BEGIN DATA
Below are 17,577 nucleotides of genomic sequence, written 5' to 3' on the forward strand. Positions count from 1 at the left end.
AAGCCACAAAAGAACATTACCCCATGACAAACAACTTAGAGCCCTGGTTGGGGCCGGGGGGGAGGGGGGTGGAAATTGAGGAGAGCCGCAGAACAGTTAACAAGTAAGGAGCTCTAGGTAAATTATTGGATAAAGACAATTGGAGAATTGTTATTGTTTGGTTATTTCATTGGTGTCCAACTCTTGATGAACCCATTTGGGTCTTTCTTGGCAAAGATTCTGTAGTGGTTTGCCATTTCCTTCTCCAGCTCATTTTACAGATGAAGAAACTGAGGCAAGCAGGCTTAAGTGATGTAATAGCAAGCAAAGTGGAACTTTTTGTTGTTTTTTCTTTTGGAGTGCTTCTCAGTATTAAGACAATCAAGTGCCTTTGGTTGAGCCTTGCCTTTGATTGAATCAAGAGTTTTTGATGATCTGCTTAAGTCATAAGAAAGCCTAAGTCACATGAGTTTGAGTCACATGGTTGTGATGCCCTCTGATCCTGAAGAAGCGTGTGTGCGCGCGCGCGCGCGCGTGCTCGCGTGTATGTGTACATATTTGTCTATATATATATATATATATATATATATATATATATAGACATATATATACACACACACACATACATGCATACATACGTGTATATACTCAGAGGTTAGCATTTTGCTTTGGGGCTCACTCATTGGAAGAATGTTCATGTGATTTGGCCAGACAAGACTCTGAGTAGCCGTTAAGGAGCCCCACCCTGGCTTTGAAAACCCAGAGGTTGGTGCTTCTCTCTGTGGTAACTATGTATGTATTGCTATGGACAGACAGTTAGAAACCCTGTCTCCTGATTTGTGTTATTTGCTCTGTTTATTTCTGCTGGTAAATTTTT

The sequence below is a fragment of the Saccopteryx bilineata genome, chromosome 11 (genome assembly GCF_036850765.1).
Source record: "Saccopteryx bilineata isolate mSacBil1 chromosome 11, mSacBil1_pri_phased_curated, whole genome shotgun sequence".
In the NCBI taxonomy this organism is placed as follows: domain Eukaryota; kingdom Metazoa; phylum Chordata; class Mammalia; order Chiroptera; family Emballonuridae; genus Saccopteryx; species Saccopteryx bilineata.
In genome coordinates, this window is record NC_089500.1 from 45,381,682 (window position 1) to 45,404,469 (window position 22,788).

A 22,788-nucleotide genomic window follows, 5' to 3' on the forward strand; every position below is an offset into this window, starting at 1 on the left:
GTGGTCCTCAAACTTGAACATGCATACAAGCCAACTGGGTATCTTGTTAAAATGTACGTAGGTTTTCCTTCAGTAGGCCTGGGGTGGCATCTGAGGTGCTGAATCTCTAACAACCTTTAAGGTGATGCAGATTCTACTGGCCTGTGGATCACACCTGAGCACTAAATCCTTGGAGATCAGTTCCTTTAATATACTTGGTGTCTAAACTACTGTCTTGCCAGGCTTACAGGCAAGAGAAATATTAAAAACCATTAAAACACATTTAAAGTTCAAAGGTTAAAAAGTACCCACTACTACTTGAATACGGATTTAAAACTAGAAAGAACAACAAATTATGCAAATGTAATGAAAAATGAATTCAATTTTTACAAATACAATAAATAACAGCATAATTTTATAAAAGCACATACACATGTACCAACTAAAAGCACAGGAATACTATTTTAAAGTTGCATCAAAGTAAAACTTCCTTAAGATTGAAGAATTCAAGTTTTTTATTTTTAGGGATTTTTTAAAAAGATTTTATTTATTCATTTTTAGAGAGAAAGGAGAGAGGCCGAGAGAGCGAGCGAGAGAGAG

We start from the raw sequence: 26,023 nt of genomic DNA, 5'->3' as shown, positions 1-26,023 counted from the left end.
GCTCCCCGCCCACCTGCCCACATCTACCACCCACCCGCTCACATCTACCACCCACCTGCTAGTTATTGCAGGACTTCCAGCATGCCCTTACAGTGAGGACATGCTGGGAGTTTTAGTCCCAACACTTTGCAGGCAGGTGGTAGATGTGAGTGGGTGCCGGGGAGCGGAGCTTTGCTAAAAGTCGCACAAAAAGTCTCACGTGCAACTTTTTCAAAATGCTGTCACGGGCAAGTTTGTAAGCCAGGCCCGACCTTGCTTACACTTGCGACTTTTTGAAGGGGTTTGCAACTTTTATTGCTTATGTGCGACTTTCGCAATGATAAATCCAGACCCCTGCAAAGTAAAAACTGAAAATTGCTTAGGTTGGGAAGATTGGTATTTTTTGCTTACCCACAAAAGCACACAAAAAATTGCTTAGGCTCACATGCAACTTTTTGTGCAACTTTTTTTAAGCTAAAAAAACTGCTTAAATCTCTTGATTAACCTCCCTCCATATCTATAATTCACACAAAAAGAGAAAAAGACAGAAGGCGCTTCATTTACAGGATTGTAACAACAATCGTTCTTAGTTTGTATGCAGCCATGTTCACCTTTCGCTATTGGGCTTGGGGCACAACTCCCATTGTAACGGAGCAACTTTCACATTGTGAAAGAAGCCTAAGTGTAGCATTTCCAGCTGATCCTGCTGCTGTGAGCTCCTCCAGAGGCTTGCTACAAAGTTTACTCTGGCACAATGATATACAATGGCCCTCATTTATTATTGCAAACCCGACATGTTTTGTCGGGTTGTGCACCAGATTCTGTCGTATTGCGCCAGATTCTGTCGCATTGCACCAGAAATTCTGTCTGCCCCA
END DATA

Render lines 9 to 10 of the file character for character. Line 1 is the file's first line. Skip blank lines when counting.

We start from the raw sequence: 26,023 nt of genomic DNA, 5'->3' as shown, positions 1-26,023 counted from the left end.
GCTCCCCGCCCACCTGCCCACATCTACCACCCACCCGCTCACATCTACCACCCACCTGCTAGTTATTGCAGGACTTCCAGCATGCCCTTACAGTGAGGACATGCTGGGAGTTTTAGTCCCAACACTTTGCAGGCAGGTGGTAGATGTGAGTGGGTGCCGGGGAGCGGAGCTTTGCTAAAAGTCGCACAAAAAGTCTCACGTGCAACTTTTTCAAAATGCTGTCACGGGCAAGTTTGTAAGCCAGGCCCGACCTTGCTTACACTTGCGACTTTTTGAAGGGGTTTGCAACTTTTATTGCTTATGTGCGACTTTCGCAATGATAAATCCAGACCCCTGCAAAGTAAAAACTGAAAATTGCTTAGGTTGGGAAGATTGGTATTTTTTGCTTACCCACAAAAGCACACAAAAAATTGCTTAGGCTCACATGCAACTTTTTGTGCAACTTTTTTTAAGCTAAAAAAACTGCTTAAATCTCTTGATTAACCTCCCTCCATATCTATAATTCACACAAAAAGAGAAAAAGACAGAAGGCGCTTCATTTACAGGATTGTAACAACAATCGTTCTTAGTTTGTATGCAGCCATGTTCACCTTTCGCTATTGGGCTTGGGGCACAACTCCCATTGTAACGGAGCAACTTTCACATTGTGAAAGAAGCCTAAGTGTAGCATTTCCAGCTGATCCTGCTGCTGTGAGCTCCTCCAGAGGCTTGCTACAAAGTTTACTCTGGCACAATGATATACAATGGCCCTCATTTATTATTGCAAACCCGACATGTTTTGTCGGGTTGTGCACCAGATTCTGTCGTATTGCGCCAGATTCTGTCGCATTGCACCAGAAATTCTGTCTGCCCCA